Will Alan Greenspan succeed in keeping the bull market alive? Will he manage the soft landing that he hopes for? I'm not so sure. More than one million bankruptcies are expected in 2001 alone - without forecasting a major bear market or recession.

So I ask, in whom can you trust if not Greenspan? Wall Street gurus? They're all playing the blame game for their bad market calls over the last two years. Recently even Congress has called Wall Street analysts into accountability for their “unbiased” forecasts.

For two decades I have suggested that investors learn to trust in historically sound economic principles - such as getting out of debt, increasing savings and diversifying into tangible assets - rather than trusting the world’s wisdom.

2001 appears to be a year of financial reckoning and now is the time to invest in liberty and independence from Wall Street speculation. The best hope Main Street (and Wall Street) has in 2001 is a major tax cut led by George W. Bush - not lower interest rates. Alan Greenspan's effort to slather more liquidity on Main Street will not help the 90 percent of consumers who are already tapped out. Ditto for most corporations. They need to find more profits, so they'll need to cut expenses, which means downsizing, lay-offs and very possibly a recession in the economy.

The solution for confused investors is the same in 2001 as it has always been. Diversify your assets, “…for you do not know what disaster may befall the land.” (Eccl. 11:1-2)

To ride the next economic wave safely into shore means getting yourself up to speed with what is really going on in the market and then diversifying a small portion of your portfolio into tangible assets like U.S. rare coins for long-term growth. Then, next time someone asks you, "Bull or bear?" You can honestly say, "Who cares, I'm covered!"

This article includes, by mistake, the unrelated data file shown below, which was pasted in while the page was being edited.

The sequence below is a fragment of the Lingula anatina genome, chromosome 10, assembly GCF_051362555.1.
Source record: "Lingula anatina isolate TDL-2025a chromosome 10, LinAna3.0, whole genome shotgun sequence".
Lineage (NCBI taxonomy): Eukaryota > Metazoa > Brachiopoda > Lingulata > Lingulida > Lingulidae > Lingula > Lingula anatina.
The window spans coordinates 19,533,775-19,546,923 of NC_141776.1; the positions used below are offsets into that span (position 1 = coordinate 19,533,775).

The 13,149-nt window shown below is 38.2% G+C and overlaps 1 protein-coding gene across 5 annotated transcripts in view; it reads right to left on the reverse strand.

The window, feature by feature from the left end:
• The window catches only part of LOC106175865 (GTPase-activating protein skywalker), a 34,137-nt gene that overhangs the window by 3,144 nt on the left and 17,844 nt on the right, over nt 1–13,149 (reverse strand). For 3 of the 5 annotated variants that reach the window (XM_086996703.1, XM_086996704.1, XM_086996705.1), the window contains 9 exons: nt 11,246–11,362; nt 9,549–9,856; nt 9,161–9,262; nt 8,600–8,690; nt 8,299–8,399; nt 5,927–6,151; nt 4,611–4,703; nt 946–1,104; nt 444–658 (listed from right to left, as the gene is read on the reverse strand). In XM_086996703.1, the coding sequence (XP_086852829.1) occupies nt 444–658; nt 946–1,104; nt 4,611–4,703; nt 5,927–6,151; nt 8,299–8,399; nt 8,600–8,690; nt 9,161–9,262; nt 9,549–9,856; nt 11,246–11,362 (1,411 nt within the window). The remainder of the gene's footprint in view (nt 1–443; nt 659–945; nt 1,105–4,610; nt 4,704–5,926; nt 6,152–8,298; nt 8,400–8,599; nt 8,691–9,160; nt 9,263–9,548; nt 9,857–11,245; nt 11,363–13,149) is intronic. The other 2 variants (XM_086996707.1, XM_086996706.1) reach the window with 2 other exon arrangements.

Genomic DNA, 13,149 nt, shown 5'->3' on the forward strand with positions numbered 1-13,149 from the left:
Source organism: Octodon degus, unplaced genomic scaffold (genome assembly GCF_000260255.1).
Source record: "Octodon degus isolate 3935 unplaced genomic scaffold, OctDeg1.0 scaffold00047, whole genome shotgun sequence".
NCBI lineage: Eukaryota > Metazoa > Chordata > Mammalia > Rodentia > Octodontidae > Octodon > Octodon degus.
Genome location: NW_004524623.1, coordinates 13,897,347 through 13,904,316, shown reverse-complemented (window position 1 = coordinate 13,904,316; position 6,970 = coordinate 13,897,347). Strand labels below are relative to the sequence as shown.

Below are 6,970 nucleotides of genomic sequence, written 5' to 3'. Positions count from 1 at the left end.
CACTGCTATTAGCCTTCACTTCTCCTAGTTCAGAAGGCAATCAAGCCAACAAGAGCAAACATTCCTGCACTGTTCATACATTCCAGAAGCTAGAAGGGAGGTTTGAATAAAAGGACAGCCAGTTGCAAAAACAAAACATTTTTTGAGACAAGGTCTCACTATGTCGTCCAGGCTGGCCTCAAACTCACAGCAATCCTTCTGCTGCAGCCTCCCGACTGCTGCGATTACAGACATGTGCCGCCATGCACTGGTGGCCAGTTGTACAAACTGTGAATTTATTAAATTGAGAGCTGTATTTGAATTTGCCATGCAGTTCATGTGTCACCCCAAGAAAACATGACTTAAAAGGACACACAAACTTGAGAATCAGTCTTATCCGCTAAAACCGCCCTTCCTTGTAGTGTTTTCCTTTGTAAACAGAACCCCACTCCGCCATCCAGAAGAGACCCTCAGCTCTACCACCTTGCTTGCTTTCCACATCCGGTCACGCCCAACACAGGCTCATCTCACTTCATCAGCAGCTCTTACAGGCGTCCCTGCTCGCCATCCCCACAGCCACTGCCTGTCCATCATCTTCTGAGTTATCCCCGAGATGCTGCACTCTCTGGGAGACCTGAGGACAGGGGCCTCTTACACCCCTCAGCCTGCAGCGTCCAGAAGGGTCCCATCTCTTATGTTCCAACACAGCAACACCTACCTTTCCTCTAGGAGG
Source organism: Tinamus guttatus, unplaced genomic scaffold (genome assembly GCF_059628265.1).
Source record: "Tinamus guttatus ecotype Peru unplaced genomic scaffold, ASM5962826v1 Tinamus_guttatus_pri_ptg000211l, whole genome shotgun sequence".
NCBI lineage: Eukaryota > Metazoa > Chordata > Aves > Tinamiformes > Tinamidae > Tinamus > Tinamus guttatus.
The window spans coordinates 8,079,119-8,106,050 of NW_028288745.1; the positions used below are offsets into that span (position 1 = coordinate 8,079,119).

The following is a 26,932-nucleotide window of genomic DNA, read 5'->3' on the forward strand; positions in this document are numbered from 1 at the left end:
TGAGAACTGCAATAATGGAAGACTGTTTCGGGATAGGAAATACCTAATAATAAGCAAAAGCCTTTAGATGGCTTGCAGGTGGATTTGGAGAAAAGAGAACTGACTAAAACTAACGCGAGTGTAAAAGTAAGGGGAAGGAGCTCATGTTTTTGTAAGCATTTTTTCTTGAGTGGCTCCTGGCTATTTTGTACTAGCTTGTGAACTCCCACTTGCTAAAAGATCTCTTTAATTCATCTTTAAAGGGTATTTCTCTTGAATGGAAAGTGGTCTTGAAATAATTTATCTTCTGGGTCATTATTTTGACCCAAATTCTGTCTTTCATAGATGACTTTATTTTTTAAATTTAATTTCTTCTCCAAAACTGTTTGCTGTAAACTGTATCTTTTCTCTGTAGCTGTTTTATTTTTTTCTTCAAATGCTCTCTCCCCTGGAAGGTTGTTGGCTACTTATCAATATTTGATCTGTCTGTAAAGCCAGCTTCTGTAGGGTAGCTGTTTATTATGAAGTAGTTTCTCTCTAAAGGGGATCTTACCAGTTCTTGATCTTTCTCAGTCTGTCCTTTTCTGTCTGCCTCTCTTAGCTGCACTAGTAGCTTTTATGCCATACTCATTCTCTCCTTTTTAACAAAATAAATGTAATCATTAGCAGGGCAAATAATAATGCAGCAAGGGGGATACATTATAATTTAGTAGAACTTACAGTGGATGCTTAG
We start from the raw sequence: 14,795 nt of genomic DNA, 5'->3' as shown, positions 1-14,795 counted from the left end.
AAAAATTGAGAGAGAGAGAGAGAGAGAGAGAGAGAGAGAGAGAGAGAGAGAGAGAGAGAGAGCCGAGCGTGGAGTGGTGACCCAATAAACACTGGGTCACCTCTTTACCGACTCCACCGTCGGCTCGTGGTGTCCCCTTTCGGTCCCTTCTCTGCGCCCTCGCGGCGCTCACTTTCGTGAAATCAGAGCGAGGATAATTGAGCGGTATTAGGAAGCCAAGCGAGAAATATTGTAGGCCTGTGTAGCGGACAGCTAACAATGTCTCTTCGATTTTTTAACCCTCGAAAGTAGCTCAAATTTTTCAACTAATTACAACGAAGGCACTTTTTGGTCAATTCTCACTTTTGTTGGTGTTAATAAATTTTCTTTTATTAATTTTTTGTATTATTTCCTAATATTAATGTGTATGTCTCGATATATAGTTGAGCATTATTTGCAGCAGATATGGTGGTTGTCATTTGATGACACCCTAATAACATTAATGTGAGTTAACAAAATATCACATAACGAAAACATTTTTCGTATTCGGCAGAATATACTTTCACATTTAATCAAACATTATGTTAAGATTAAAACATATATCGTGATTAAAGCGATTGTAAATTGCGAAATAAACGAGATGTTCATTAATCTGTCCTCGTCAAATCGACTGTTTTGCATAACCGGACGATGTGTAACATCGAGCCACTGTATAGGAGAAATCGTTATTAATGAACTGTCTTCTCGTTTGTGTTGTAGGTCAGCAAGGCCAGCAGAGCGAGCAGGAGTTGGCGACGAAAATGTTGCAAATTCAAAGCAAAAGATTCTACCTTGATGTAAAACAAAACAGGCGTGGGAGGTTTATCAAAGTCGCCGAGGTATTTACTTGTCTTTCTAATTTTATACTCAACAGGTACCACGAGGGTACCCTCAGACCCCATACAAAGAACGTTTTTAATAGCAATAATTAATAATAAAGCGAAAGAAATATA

The Big Picture Challenge

During the last 20 years, I’ve tried to pour my heart, soul and mind into millions of investors, by announcing that true wealth is built on more than just money - it's built on peace of mind, time-tested principles and strong relationships.

Toward that end, I even produced a CD/booklet entitled “The Big Picture” to help my readers and listeners get up to speed and plan now for the next social, political and economic wave of change.

From my perspective, the bigger picture looks beyond the world as it is, to see the trends that are shaping the world to come. A world system that will increasingly become more volatile.

Thankfully, rays of hope are on the horizon as a fresh group of leaders begin to tackle the tough issues behind the news. America desperately needs more brave, self-governing leaders that embrace humility and morality - rather than mocking it.

Our nation and communities need more men and women of understanding and wisdom, who are less concerned with personal advancement. These new leaders will offer hope to our generation... and the next.

But, the next financial wave will bring with it a heavy undertow called debt. Like a deceptively strong underwater current, the undertow of debt can overpower anyone - including the strongest swimmers - unless they have a life jacket.

Throughout the last two millennia gold has consistently served as an economic life jacket. Smart investors are already reducing debt and diversifying assets to include tangibles - like investment-grade, historic gold and silver coins.